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Municipal facilities were provided by Sedgley UDC.
Refuse and Tips.
Sedgley Urban District Council made good use of the areas depleted quarries and collieries for disposal of public waste in the 20th Century.
A tip at Lower Gornal, off Humphry Street, was commissioned around 1934, but was unavailable for a period due to ongoing mining operations there.
Another site, the disused quarries south of Hermit Street started being used for refuse in 1937, municipal waste for both Upper and Lower Gornal being disposed of there.
Some old quarries off Holloway Street were also being used for waste disposal, these had nearly been filled by 1953.
Humphrey Street municipal tip, now a park, note the gas vent pipe in the foreground.
Photo CDM 2019
By 1961, the Humphrey Street tip was nearing completion, and Sedgley UDC had already purchased another suitable piece of land near the 'The Alley' in Gornal Wood, an old coal mining area.
During 1962 and 1963, the Humphrey Street tip was still being used for Sedgley district's waste.
In 1964, the Humphrey Street tip was completely filled, this tip had been in operation for 30 years and by then had been filled up to road level.
This former tip, now reclaimed, provides a small park and public open space.
During 1964, the new tip in The Alley was commissioned, an area at the foot of Turners Hill dotted with old mines, clay pits and quarries.
By 1965, the Alley site was the principal tip for the area.
The waste site was restored and returned to nature by the end of the 1970s.
The Sewers and Treatment Works.
Lower Gornal and Gornal Wood lagged behind Sedgley and Upper Gornal, and up until 1923 were without any form of public sewer system.
The problems in laying the system was mainly due to landowners not being co-operative.
However, by 1924, a suitable site was found at Gornal Wood for sewage disposal, on the South side of the Himley Road with access at Askew Bridge.
At first Sedgley U.D.C. encountered poor co-operation from landowners due to the possible mineral deposits there, work was delayed while the Council persued compulsory purchase of the land.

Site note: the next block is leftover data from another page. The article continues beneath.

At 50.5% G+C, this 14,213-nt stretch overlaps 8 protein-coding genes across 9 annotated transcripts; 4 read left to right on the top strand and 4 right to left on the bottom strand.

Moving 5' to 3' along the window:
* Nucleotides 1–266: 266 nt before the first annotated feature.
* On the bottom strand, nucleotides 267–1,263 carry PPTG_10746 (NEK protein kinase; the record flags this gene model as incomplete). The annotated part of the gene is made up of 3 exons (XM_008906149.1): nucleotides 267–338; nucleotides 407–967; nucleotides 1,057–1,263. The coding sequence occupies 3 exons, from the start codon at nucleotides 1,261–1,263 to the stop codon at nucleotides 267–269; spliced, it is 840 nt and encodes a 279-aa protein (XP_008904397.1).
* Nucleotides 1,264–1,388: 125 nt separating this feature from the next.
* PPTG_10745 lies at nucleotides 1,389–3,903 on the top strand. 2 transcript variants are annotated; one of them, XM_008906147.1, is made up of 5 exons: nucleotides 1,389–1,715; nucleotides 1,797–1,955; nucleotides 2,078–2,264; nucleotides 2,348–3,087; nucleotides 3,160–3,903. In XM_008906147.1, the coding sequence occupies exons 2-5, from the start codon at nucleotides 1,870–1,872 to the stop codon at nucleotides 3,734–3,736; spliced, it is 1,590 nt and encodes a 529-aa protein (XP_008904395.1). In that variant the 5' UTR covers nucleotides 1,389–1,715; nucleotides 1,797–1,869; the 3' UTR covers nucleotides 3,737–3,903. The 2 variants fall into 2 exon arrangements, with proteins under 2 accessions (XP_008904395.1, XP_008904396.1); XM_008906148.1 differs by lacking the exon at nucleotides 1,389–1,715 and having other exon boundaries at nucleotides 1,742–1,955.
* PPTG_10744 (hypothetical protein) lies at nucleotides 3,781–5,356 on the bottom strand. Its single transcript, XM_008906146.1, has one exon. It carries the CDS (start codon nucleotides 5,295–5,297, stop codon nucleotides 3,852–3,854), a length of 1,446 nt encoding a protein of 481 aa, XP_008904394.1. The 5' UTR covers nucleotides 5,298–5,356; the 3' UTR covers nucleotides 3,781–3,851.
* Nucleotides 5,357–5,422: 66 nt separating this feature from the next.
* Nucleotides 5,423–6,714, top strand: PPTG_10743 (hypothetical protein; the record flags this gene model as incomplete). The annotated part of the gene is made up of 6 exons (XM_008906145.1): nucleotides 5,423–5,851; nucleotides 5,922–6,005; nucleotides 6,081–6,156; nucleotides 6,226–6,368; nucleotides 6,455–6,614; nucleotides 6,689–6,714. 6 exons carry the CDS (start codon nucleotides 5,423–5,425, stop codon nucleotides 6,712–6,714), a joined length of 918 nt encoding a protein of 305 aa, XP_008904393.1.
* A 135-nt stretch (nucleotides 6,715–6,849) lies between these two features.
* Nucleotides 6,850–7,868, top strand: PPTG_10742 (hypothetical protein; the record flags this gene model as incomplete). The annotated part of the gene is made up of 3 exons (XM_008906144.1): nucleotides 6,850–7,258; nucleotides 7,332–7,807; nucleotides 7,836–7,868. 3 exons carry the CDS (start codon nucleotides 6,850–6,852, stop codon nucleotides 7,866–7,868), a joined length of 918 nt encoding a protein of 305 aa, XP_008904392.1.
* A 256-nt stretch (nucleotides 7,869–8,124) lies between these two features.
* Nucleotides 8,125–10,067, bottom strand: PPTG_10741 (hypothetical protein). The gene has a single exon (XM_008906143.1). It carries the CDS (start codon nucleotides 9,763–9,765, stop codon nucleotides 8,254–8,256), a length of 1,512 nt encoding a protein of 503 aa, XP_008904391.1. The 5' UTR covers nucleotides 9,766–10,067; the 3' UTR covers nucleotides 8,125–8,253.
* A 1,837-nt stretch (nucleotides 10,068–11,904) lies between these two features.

By 1927 the site had been secured and the work commensed, connecting dwellings to the new disposal system.
It appears that the treatment works was operational by 1930 and has been expanded and updated over the years, it occupies a large site but well hidden from view.
At one time Lower Gornal did have it's own police station or police house, where this was actually located is not confirmed, but thought to be in the vicinity of the Five Ways.
Early references suggest that the constabulary was at No. 88 Ruiton Street, very near to the 'Chapel House Inn' (Miner Arms).
Constables, William Worsey and Charles Longsdale lived at that address in 1881, this could have been the police house from that time.
The 1891 Census reveals that police constables, Henry Sutton & Oliver Harvey were now resident at No. 88 Ruiton Street.
After 1901, it is thought that the station moved to Lake Street, again the location is not known.
The only references found of a police station, span the 1880 to 1910 period.
The Lower Gornal police station is mentioned in a couple of newspaper reports.
A disturbance in 1903, refers to P.C. Hopson having to "take the prisoner to the Police Station at Lower Gornal"
And in 1907, another disturbance, where six persons raided Lower Gornal Police Station and assaulted two police officers.
There was also an inference about the police station in the attempted murder of the Vicar of St. James in 1879.
Most of the minor offences like drunkenness and affrays were dealt with by Sedgley Magistrates, more serious crimes at Stafford.
Several dignitaries from Gornal were JPs, including Rev. James Yates Rooker and John Lloyd Gibbons